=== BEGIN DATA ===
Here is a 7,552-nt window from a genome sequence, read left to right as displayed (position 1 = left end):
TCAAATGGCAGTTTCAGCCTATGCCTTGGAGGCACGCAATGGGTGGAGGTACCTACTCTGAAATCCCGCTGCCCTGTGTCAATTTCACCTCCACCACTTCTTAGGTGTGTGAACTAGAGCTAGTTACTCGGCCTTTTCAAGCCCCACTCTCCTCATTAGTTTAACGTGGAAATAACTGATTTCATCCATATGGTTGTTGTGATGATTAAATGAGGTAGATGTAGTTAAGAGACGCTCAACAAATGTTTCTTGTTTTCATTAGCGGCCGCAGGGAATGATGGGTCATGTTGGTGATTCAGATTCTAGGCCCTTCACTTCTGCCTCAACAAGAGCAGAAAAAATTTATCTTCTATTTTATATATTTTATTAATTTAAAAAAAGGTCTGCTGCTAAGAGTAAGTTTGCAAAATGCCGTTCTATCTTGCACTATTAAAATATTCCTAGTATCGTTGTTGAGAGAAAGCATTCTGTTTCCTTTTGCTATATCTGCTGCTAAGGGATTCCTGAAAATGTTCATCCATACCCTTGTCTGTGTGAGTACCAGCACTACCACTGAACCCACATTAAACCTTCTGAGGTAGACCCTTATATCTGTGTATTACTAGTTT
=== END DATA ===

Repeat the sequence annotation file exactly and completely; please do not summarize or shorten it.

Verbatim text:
Here is a 7,552-nt window from a genome sequence, read left to right as displayed (position 1 = left end):
TCAAATGGCAGTTTCAGCCTATGCCTTGGAGGCACGCAATGGGTGGAGGTACCTACTCTGAAATCCCGCTGCCCTGTGTCAATTTCACCTCCACCACTTCTTAGGTGTGTGAACTAGAGCTAGTTACTCGGCCTTTTCAAGCCCCACTCTCCTCATTAGTTTAACGTGGAAATAACTGATTTCATCCATATGGTTGTTGTGATGATTAAATGAGGTAGATGTAGTTAAGAGACGCTCAACAAATGTTTCTTGTTTTCATTAGCGGCCGCAGGGAATGATGGGTCATGTTGGTGATTCAGATTCTAGGCCCTTCACTTCTGCCTCAACAAGAGCAGAAAAAATTTATCTTCTATTTTATATATTTTATTAATTTAAAAAAAGGTCTGCTGCTAAGAGTAAGTTTGCAAAATGCCGTTCTATCTTGCACTATTAAAATATTCCTAGTATCGTTGTTGAGAGAAAGCATTCTGTTTCCTTTTGCTATATCTGCTGCTAAGGGATTCCTGAAAATGTTCATCCATACCCTTGTCTGTGTGAGTACCAGCACTACCACTGAACCCACATTAAACCTTCTGAGGTAGACCCTTATATCTGTGTATTACTAGTTT